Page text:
They're easy-peasy. Here's how you make 'em.

RECIPE: Tin Foil Dinners

Tin foil dinners can be made with just about anything. The way we make them generally includes the following staples:

tin foil
ground beef
potatoes, thinly sliced
onions, chopped
carrots, chopped
seasoning* (a good amount)

*For seasoning, we generally use Lawry's seasoning salt and freshly ground pepper, but use what sounds good to you. Also, we generally use white/yellow onions, but this time all we had in the house were green ones. So we used those, and it was really tasty! Seriously, tin foil dinners are so easy and versatile. Almost anything goes.

Then we throw in whatever else sounds yummy. This time, we had leftover kabob-ingredients (cherry tomatoes, mushrooms, bell peppers) in the fridge, so we chopped them up and used them too.

I stop there, but Derek likes to add a dollop of Cream of Mushroom soup to his. Both ways are super yummy.

Assembling the lil' guys is easy as well. Lay out a big piece of tin foil (or layer two, if you want to be on the safe side)- about 2 ft. long. Put your meat down in the center; flatten it into a patty of sorts; season it. Then pile on the veggies and whatever else you decided to add, seasoning that as well. Seal the foil up like a package- pulling the longer sides up and rolling them together first, then closing up the ends.

Toss those puppies on the grill, over med-high heat, for 20 minutes- flipping them half way (so 10 minutes on each side).

Serve warm and enjoy. Mmm... summertime!

PS. This is a great meal to let kids help with (which almost guarantees they'll eat it afterward). James assembled his own, grabbing a handful of this and a handful of that. I even let him help with the seasoning. Super fun, and healthy too!

What do YOU put in your tin foil dinners?

Tuesday, May 11, 2010

chicken parmesan

Last week, I made spaghetti. I had to leave for work right after dinner, so the process was a bit chaotic. I put green beans in the microwave and bread in the toaster (to make a quick version of garlic toast)... and I absolutely forgot about the bread. The next day, I discovered the toast. I decided I would have to try my hand at homemade breadcrumbs. The toast has been sitting on the counter since then. Needless to say, it was nice and stale. Perfect, really.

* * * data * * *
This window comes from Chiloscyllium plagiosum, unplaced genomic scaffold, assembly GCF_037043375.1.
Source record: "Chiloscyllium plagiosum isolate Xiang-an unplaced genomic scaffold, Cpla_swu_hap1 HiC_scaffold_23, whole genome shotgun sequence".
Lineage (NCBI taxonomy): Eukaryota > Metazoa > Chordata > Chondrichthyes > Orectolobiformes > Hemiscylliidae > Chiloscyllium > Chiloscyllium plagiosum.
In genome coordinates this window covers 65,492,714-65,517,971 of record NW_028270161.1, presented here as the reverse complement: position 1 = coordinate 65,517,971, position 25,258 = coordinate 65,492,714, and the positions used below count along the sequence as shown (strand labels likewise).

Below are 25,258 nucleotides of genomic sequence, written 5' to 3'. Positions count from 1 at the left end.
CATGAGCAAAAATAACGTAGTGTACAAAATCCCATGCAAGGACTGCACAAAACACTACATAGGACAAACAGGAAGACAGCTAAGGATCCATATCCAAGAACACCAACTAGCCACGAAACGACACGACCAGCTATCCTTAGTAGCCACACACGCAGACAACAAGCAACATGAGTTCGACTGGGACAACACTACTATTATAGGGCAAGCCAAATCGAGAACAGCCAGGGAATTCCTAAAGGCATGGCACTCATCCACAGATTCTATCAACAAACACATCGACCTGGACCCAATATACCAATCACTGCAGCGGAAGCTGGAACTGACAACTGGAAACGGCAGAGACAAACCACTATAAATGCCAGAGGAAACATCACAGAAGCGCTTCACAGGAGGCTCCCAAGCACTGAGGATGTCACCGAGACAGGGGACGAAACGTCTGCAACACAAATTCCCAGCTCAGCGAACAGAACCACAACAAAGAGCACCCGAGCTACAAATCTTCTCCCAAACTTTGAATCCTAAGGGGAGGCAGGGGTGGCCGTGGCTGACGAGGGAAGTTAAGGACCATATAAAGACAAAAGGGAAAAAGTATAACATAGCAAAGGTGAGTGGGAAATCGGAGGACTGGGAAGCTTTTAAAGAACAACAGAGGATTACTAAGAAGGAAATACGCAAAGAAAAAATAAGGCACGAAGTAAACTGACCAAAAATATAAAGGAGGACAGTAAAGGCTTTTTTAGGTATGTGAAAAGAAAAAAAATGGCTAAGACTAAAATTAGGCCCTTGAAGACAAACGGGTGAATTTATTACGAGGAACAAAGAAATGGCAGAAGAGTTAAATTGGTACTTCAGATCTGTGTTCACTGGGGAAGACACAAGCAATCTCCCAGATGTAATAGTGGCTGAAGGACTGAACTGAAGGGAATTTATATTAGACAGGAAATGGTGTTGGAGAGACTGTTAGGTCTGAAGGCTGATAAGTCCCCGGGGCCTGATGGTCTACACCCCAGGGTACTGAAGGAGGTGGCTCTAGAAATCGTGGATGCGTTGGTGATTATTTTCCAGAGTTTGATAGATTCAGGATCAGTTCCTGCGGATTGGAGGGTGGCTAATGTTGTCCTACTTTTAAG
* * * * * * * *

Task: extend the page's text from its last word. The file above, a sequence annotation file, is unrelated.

The idea for this recipe came from my sister-in-law's post (find it here). Mine is certainly not her healthy version, but BY GOLLY- it is delicious! Try it out. I think you'll like it.

RECIPE: Chicken Parmesan

4 pieces whole wheat bread, toasted
1/2 c. shredded Parmesan cheese, divided
2 cloves garlic
1/2 tsp. salt
1/4 tsp. {ish?} freshly ground pepper
2 Tbsp. EVOO
1 1/2 lbs. chicken breast (or 3 small)
2 eggs
1/2 c. flour
1/2 c. Canola/vegetable oil {I think; I didn't measure.}
1 1/2 c. Mozzarella cheese
spaghetti noodles
spaghetti sauce (about 2 c.)
1 can green beans

Preheat oven to 450F.

Pound the chicken breasts until they are about 1/2 inch thick. This step is important. It not only tenderizes the chicken but also thins it out so that it cooks uniformly... and doesn't burn on the outside before it's cooked through. {I like to do this in a gallon-sized Ziploc bag... using a rubber mallet.}

*Note: I had two massive chicken boobies that I cut into four pieces. I only ended up using three since I didn't quite have enough breadcrumbs. Hence the three breasts recommendation.

Using a food processor, pulse the toast, 1/4 c. Parmesan cheese, garlic, S&P and EVOO - in that order- until breadcrumbs form.
Prepare your assembly line of bread-crumbing ingredients. Dump the flour onto a plate. Beat two eggs and a splash of water in a bowl of some sort. Dump your super-savory breadcrumbs onto another plate.
{Like so}
Heat your Canola/vegetable oil in a large skillet over medium to medium-high heat. Meanwhile, dredge each chicken breast in flour, shake off excess; slosh around in egg mixture, coating fully; then press into breadcrumbs, pressing crumbs into chicken until absolutely coated. Fry the prepared chicken in oil (again, in a large skillet over med to med-high heat) for about 3-4 minutes per side, or until golden and fabulous {see below}.

Note: Get your water boiling now for your pasta. Don't forget to salt the water.
Place the fried chicken on a cooling rack on top of a cookie sheet {or stone, if that's what you had out before you thought of the cooling rack idea}. This will help keep the breadcrumbs crispy later on.
Top liberally with Mozzarella cheese and lightly with Parmesan cheese. Throw some pepper up on there if you feel the need.
Bake at 450F for about 10 minutes, or until the cheese is bubbly and browned.

Note: The bake time for the chicken perfectly coincides with the spaghetti cooking time. So as soon as you throw the birdies in the oven, start cooking your pasta. I'm a horrid judge of pasta quantities, so use your own {better} judgement. Cook according to package instructions.